I was sipping Stella Artois, and watching the sun set over Buenos Aires. The building on the left, like most buildings in BA, has a large tank on the roof to hold water- that way, if the power fails, which it does (no hay luz) gravity will still allow most people to take a quick shower or fill their pots with water for a few hours. This one looks like the largest bathtub I have ever seen. It must be ten meters long and 3 meters high. Fancy building, to have that much water storage. A lot of buildings have a small plastic tank, y nada mas.
Sidirum played a great, chill set. I enjoyed it a lot.
This mix he made a few years ago is one of my favorites.



Sunday night we ventured into the wilds of the Provincia. I have to say, it scares me up there- packs of kids driving daddy's Audi at 120km/h on Libertador, a Kansas ever 2 km, and wealth just dripping off everything. Also- no taxis in the provincia- we actually had a taxi who refused to drive past General La Paz. Luckily, we got another one right away on the other side of the border, who, when we told him where we were going, promptly told us that Pappo was much better, and began playing Pappo very loudly for us to prove it.
Finally, feeling like pioneers, we arrived at the park on the Rio, to see La Portuaria play.

This year, they have re-united, and played a few concerts, with a mix of original members and some new ones, for the first time in over 8 years. Diego Frenkel, Christian Basso, and Sebastian Schachtel, founding members, were there, along with percussionist Fernando Samalea, who was in the band Clap with them before La Portuaria, and on violin and saxophone, Alejandro Teran, who was on many of their very early records. I missed the lack of Axel Krygier, but maybe thats just me.

It was a beautiful warm night, the huge orange moon rose over the river, and a crowd of a couple of thousand people were roaring in approval as they played their hits from the 80s and 90s. All of them have gone on to do many other bands and records, and all are probably better musicians now than they were 25 years ago, so the music was great. A lot more jamming and complexity than the original album versions.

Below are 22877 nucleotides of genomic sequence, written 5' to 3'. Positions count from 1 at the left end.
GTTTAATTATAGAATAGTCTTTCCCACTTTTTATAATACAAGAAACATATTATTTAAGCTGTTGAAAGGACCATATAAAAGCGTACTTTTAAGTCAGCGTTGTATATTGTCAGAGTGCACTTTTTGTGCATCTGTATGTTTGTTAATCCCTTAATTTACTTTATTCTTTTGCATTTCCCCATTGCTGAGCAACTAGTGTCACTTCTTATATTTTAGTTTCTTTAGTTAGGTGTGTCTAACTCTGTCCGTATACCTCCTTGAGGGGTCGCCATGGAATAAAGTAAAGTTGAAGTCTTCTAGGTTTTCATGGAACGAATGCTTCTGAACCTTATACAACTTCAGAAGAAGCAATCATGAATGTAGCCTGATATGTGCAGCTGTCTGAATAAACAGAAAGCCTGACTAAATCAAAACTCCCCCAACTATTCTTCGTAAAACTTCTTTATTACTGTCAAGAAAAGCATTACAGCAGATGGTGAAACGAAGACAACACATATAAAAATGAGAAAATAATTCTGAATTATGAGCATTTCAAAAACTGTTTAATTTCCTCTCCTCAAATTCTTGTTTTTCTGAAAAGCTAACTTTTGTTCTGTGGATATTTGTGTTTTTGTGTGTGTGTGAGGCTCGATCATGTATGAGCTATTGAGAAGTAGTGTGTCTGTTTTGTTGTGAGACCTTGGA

And, yes, they played El Bar en El Calle Rodney.

I was standing about ten feet to the left of the guy who shot this video.

Afterwards, it took us a while, but we finally escaped the suburbs, avoiding being run down by a huge group of los ricos riding 1000cc motorcycles at high speed, and snagged a taxi running black, who returned us to civilisation.



Right before the new year, I went to Matienzo and saw 3 women singing and playing, 3 friends who alternated a couple of songs each thru the night- Paula Maffia, Lucy Patane, and Flopa. Intimate, personal music, all acoustic instruments, very nice.


After a relaxing ten days in Uruguay, I returned just in time for the big re-opening of the Centro Cultural Recoleta. They have renovated the building, completely redone the museum shop with lots of local designs and books, and have 4 or 5 new art shows. Thursday night, all the art shows opened, and there were live musical performances and break dancing and a poetry slam simultaneously in 4 different areas all night.
Probably 3000 people there- such a crowd you couldnt see the art. It was a scene- a glorious Buenos Aires party.
All ages, all kinds of people, all free.
The evening culminated with a large outdoor concert by Juan Ingaramo, a big pop star. Not my favorite, too mellow pop for me, but a huge crowd loved it. Outside, on the lawn of Plaza Francia, dancing til midnight.

There will be free concerts, readings, performances, and the art shows, all summer- regular events several nights a week for the next two months. Libre and Gratis, of course.